‘Positive change’ in Wisconsin’s approach to mental health is best legacy honoring Sarah Schultz, says family | columnist
Over the past six months, the University of Wisconsin Athletic Department has significantly increased its resources to support athletes struggling with mental health, in an effort to provide teammates, coaches, support staff, and others with the tools they need. I have. I need it.
New UW Deputy Athletic Director Marcus Sedbury said mental health was a frequent topic in an interview with Athletic Director Chris McIntosh.
UW informed me about their mental health efforts, but one problem remained that made me feel uncomfortable. It would have been impossible to write this article without mentioning the tragedy of Sarah Shulze.
A member of the women’s cross-country and track and field teams, Schulze died by suicide in mid-April. This tragedy has created an urgent need within the department to ensure athletes have what they need to cope with their mental health struggles.
People are also reading…
“Sarah’s tragedy touches us all,” Sedbury said. “What it does is it gives us the opportunity to look in the mirror and learn from the situation. When it’s your own, it’s certainly a painful and deep blow. The opportunity to learn from it is something we take very seriously.”
The Schulze family has understandably remained silent since announcing Sarah’s death the week after it occurred, admitting she took her own life. The two sisters announced the formation of the Sarah Schultz Foundation on
Scott Schulze and I spoke for just over 45 minutes Thursday night, spanning two phone calls, and it became clear that the family was working through the pain.
“We try to make Sarah happy,” he said. “It’s part of her legacy.”
‘More work to do’
UW has a comprehensive mental health emergency plan and provides training for athletes, coaches and others on mental health awareness and suicide prevention.
The Schulze family, through Sarah’s foundation, has offered to fund suicide prevention training for all athletes and coaches through the QPR Institute. QPR stands for Question, Persuasion and Reference.
“As a foundation, we try to fill the gaps where resources are limited and communicate that we can do something,” said Scott Shulze.
Officials in the physical education department say that even before Sarah Schulz’s death, plans were being made to significantly increase the staff of psychologists in the company. Doug Tiedt, senior associate athletic director of student services at the University of Washington, said the decision was made after an internal evaluation in 2021.
UW has two full-time psychologists and has added four this year, including two starting Mondays. and divides time between the physical education department and university health services.
With a ratio of about 1 provider for every 200 student-athletes at UW, which is about four times the standard set of counseling centers nationwide, according to David Lacocque, Ph.D., director of UW’s division of clinical and sports psychology.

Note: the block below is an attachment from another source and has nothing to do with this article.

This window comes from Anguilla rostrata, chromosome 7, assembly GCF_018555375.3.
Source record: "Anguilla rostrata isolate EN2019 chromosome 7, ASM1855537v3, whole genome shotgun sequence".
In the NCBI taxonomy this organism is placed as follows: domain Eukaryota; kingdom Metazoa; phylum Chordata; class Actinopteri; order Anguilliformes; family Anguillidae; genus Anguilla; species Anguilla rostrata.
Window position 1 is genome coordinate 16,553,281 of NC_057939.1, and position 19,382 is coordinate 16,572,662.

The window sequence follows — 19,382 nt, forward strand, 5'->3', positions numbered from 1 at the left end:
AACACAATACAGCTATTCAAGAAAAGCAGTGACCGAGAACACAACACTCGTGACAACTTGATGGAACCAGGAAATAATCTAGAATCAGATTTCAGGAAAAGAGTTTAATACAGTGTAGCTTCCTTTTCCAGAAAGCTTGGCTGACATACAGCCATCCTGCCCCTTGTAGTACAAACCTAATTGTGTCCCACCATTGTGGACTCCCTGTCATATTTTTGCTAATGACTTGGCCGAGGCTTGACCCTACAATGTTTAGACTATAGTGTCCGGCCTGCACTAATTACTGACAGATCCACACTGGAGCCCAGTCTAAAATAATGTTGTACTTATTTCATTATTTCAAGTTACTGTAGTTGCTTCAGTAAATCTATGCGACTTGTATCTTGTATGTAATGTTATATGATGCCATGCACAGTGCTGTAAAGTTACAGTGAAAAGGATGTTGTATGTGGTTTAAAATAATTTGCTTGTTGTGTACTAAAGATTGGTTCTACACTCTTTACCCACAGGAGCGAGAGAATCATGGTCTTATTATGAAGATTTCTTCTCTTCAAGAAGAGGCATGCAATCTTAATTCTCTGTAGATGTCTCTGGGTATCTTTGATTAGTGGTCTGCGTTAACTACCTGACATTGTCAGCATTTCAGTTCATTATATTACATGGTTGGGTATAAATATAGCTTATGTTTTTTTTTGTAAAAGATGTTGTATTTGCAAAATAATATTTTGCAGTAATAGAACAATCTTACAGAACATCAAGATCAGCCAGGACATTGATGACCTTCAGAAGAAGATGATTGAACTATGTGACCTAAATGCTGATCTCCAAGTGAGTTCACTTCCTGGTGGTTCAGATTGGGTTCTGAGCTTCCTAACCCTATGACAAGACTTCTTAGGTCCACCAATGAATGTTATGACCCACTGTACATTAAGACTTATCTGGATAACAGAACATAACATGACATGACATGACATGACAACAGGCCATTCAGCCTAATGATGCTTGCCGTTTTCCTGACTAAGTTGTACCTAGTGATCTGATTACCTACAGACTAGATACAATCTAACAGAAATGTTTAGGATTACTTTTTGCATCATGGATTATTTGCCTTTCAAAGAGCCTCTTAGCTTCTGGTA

If UW athletes are seeking a more appropriate identity, referrals to a diverse group of six community providers or to Dr. Claudia Reardon, UW’s board-certified psychiatrist specializing in sports psychiatry, are available. You can also introduce
Lacocque said over 180 UW athletes have been seen in clinical settings during the 2021-22 season. However, he believes that number should increase this year as UW introduces initiatives aimed at increasing mental health awareness and access.
“NCAA research shows that this is the number one health concern for student-athletes,” said Lacocque. “So I can get out of bed in the morning. I have work to do.”
coaching coach, athlete
Key initiatives for the 2022-23 season include Lacock and his staff getting out of the office more often and working to create a “health-promoting environment”.
Each of the six staff members of UW’s Department of Clinical and Sports Psychology is assigned to multiple teams and visits each team three times each semester for educational sessions on mental health. exists.
“Sit down and talk and find out what questions they have,” says Lacocque. “It’s about making sure the coaches introduce us (the athletes) and know how to identify the signs of mental health. I knew that if coaching was available, I would want to participate.”
Lacocque put together a one-hour workshop aimed at helping UW staff better understand how to spot and respond to athletes who may have mental health issues. He recently showed it to a group of his UW academic advisors, and at that session he had four referrals. One adviser took his seat because he realized he may have witnessed suicidal thoughts while working with the athlete during the workshop, he said.
“In addition to having access to good mental health care, student-athletes need to be able to count on all coaches and staff within athletics to be their mental health ally,” Lacock said. “This is a holistic environment that successfully identifies student-athletes who may need mental health care, encourages them to seek mental health and treatment when needed, and supports resilience on a daily basis. It means working towards building a
The Schulze family hopes to continue working with UW to improve mental health resources. They have spent the past four months spending a lot of time with the parents of other NCAA athletes who have died by suicide.
“It’s a tough subject. At least the openness to talk about it is a starting point and I think it’s going to be very helpful. But it’s not going away,” says Scott Shulze.
The Schulze family hopes that part of Sarah’s legacy is that her death may save the lives of others.
“We are trying and will continue to try,” said Scott Shulze. “I think there is an opportunity for positive change here.”
PHOTOS: Wisconsin Football Reaches Halfway Point in Training Camp